Meet the 2017 Linden Scholarship winners
Written by Julie Borgen, Twin Cities Media Relations Director at The Salvation Army Northern Division
Six local students are celebrating after earning a $3,000 scholarship from The Salvation Army to help pay for college this fall, after 24 applied.
In the mid 1970’s, St. Paul native Pearl H. Linden and her two sisters left $1.25 million to several charities, including a $250,000 gift to The Salvation Army.
Their instructions for the Linden Scholarship were to use that money to help students who need it, but who also demonstrate community spirit and moral standards.
The one-time, non-renewable scholarship offers $3,000 for students pursuing a four-year degree, and $1,500 for students in two-year programs.
“The Linden Scholarship is a perfect example of how estate planning can work to create a lasting legacy that really makes a difference,” said David Overstake, director of planned giving at The Salvation Army.
Meet the six Linden Scholarship winners for 2017:
18-year-old Sabrina Abdirahim from Roseville plans to major in biology at Hamline University in the fall. After college she wants to go to medical school and become a pediatric nephrologist–a doctor that specializes in treating children with kidney disease.
During her high school career Sabrina was not only on the honor roll, she also earned numerous awards for student service and leadership, all while competing in dance, soccer and as a leader in Youth in Government.
Sabrina also juggled paying jobs, in addition to volunteering at The Minnesota Historical Society, Feed My Starving Children, at a local dance company, and for other organizations.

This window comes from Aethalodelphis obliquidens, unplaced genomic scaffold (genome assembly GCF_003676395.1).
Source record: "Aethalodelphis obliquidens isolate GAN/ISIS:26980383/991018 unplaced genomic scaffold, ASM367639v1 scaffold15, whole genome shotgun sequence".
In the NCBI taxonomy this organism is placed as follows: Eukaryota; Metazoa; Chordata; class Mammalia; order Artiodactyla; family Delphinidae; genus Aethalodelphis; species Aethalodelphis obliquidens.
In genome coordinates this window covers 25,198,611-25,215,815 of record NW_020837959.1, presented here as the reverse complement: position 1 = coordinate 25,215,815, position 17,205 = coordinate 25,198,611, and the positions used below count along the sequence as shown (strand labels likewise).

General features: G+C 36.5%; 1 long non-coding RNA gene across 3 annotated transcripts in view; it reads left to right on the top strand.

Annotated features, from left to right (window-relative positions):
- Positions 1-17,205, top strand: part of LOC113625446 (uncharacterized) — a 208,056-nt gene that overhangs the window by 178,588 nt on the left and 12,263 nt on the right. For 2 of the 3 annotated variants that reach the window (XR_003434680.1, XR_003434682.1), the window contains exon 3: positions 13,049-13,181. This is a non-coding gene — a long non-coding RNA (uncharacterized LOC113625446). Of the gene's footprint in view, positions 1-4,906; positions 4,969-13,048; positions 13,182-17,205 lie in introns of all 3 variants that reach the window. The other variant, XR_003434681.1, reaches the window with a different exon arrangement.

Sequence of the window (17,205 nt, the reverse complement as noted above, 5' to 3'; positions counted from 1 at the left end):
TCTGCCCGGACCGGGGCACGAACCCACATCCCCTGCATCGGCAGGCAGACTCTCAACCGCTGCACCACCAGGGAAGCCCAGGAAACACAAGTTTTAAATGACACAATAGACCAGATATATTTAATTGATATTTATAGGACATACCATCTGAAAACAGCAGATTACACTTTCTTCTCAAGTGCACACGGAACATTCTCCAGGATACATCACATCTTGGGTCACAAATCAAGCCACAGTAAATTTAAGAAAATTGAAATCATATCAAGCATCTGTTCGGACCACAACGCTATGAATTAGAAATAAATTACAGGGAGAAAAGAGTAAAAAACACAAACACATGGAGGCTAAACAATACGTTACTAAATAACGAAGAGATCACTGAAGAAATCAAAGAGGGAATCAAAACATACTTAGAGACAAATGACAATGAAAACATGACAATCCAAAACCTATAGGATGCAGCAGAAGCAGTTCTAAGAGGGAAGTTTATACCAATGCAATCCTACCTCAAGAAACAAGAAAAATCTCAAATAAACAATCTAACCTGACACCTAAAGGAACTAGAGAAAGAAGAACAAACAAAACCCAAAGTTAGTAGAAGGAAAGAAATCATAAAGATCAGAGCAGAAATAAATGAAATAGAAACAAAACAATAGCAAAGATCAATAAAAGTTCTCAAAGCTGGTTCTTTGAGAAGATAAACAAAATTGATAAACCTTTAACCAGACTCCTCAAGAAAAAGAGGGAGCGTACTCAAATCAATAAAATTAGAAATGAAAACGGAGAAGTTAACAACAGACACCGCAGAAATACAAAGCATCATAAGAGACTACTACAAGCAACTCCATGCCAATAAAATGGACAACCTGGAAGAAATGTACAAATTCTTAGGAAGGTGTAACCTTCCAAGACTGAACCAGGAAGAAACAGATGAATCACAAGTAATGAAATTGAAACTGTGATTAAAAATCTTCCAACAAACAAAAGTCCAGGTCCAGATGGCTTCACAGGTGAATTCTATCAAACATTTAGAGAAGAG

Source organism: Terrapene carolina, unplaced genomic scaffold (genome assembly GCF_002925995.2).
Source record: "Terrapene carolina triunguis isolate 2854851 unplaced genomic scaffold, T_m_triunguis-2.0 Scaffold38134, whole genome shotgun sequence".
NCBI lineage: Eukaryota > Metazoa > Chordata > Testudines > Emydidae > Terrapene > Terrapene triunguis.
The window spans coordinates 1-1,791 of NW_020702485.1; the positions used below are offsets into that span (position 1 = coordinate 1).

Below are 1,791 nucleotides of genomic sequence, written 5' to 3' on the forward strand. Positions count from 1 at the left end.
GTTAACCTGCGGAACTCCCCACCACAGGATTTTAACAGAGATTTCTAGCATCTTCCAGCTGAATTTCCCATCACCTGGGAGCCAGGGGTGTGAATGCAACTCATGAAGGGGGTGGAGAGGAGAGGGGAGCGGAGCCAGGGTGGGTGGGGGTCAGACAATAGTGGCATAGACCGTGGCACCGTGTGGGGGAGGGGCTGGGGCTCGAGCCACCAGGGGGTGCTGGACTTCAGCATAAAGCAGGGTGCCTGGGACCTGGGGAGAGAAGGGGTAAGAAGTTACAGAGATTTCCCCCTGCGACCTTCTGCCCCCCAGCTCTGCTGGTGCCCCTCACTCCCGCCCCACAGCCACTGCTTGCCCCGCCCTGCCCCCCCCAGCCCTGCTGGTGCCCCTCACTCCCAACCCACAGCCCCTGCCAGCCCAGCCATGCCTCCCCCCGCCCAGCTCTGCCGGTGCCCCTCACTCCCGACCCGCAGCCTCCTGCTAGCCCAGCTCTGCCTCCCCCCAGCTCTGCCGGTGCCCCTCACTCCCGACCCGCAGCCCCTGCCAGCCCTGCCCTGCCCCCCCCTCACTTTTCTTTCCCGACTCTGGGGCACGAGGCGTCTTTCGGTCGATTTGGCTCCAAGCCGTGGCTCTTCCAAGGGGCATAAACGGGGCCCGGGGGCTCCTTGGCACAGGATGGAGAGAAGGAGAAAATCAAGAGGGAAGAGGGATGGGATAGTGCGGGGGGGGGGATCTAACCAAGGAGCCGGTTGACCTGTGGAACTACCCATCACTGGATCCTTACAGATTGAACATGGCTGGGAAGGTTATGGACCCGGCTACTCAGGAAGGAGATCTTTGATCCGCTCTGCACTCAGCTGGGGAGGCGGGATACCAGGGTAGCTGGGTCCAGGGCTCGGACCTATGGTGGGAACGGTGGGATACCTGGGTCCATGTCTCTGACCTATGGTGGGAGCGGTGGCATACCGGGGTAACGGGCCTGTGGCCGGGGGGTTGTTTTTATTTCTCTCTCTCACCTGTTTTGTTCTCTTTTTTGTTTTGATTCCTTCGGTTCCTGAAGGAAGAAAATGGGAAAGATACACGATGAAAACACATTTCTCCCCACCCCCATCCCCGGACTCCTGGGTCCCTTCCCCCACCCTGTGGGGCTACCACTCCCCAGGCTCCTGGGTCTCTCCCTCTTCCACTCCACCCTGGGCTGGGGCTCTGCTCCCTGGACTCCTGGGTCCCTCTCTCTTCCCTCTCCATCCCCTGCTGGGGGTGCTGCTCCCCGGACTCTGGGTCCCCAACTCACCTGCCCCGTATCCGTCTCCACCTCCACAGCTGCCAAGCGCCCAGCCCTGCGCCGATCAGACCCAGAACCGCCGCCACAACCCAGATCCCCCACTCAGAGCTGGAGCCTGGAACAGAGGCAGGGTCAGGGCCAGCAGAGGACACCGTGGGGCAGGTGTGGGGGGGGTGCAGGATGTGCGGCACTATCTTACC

This ambitious and hard-working young woman says her parents emigrated to the United States from Somalia, and then separated when Sabrina was just four years old.
She says that being raised by a single mother, who was forced into marriage in her native Somalia at age 14, has made Sabrina even more grateful for the opportunities she has found in America. She will put this scholarship to good use as she pursues her dreams.
Elias Crum from Scandia is headed for Chicago in the fall, where he’ll enroll at Loyola University, with plans to major in biomedical engineering. After college he wants to go to medical school. Elias says he suffered with asthma and allergies as a child, and now wants to become a doctor to help others.
Elias graduated from Hill-Murray School on the A honor roll, also earning the highest honors for service at his school.